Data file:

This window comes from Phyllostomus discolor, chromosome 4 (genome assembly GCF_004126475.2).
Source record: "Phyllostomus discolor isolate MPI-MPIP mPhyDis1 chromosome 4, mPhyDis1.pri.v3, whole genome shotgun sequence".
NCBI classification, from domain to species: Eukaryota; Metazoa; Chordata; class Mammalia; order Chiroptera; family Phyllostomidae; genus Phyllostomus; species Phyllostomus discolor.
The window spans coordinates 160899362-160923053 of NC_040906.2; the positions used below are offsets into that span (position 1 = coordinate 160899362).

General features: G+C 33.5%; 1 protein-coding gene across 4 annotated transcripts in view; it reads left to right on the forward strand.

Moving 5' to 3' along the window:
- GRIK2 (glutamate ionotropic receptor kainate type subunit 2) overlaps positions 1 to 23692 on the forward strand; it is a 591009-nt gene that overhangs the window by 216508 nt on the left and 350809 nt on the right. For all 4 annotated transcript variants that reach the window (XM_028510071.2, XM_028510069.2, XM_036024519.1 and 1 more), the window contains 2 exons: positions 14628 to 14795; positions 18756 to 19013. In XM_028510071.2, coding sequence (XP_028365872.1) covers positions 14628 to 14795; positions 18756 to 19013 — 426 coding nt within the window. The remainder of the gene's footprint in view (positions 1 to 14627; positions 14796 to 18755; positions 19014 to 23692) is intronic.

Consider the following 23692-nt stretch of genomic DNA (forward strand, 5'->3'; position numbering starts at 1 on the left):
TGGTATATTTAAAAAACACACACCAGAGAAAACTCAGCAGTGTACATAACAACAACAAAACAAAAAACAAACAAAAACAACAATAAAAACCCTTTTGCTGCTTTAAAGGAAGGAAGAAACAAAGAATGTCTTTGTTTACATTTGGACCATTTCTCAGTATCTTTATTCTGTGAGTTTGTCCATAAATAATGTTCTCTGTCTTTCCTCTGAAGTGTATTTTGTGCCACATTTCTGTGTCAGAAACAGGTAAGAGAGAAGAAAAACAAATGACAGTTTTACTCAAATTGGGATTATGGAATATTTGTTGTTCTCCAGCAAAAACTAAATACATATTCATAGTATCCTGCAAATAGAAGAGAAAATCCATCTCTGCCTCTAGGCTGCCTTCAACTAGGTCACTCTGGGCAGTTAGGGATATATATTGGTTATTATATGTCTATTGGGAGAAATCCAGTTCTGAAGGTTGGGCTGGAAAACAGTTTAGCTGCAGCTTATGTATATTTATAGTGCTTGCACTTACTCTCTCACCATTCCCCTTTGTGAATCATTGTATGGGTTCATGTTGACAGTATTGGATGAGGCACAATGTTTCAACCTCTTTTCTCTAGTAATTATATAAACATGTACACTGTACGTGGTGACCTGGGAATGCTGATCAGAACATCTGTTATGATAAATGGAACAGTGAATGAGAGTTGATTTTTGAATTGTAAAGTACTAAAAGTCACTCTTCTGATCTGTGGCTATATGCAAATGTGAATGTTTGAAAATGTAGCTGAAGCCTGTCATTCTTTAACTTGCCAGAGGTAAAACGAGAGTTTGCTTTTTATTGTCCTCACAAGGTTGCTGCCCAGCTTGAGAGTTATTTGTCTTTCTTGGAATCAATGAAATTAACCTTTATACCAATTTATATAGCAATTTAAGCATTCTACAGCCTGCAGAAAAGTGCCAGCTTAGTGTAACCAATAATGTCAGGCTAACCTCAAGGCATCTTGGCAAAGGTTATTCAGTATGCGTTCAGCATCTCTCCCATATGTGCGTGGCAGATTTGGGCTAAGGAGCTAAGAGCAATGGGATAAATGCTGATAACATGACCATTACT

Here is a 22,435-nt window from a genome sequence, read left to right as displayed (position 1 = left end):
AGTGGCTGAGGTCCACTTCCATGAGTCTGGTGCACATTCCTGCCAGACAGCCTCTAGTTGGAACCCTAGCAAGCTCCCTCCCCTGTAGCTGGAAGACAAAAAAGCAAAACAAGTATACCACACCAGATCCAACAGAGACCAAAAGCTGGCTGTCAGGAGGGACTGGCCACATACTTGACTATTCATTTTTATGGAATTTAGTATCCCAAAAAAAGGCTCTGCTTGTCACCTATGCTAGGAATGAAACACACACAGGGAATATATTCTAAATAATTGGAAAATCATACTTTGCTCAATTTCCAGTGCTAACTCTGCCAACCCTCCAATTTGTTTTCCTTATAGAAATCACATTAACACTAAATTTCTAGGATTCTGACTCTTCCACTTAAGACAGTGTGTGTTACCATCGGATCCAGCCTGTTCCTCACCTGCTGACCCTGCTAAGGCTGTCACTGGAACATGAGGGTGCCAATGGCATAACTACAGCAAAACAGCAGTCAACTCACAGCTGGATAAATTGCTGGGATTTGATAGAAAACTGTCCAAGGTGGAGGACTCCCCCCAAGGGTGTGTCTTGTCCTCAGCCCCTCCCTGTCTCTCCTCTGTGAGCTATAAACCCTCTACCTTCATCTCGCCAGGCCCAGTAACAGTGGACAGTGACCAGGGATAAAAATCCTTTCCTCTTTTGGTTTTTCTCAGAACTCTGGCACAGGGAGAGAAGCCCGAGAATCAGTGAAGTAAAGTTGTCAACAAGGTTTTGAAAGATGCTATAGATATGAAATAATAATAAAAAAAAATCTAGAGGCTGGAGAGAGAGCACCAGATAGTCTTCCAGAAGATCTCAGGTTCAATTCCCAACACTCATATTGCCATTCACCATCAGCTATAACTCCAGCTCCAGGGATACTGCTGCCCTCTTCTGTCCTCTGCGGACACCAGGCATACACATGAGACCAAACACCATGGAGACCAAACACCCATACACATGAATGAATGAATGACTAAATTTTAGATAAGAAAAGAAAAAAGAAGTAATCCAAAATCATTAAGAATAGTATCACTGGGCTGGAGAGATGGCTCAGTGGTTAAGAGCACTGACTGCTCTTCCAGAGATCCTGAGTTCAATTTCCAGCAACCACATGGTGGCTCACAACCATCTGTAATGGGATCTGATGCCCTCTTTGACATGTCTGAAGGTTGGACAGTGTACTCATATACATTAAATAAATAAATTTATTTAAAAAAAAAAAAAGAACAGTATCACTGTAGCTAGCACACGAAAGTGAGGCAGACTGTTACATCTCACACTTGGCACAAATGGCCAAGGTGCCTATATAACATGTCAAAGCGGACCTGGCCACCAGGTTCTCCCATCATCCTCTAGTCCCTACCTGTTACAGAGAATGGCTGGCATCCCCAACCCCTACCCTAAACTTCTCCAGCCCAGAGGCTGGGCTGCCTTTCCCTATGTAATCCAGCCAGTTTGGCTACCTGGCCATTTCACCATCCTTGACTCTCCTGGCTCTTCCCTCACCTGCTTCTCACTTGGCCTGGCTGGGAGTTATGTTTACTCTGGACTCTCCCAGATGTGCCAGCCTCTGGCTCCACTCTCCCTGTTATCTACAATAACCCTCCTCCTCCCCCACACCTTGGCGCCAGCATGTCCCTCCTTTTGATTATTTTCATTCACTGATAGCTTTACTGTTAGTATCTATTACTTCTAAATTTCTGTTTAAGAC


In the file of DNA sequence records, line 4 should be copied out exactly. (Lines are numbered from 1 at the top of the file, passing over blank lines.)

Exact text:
The window spans coordinates 160899362-160923053 of NC_040906.2; the positions used below are offsets into that span (position 1 = coordinate 160899362).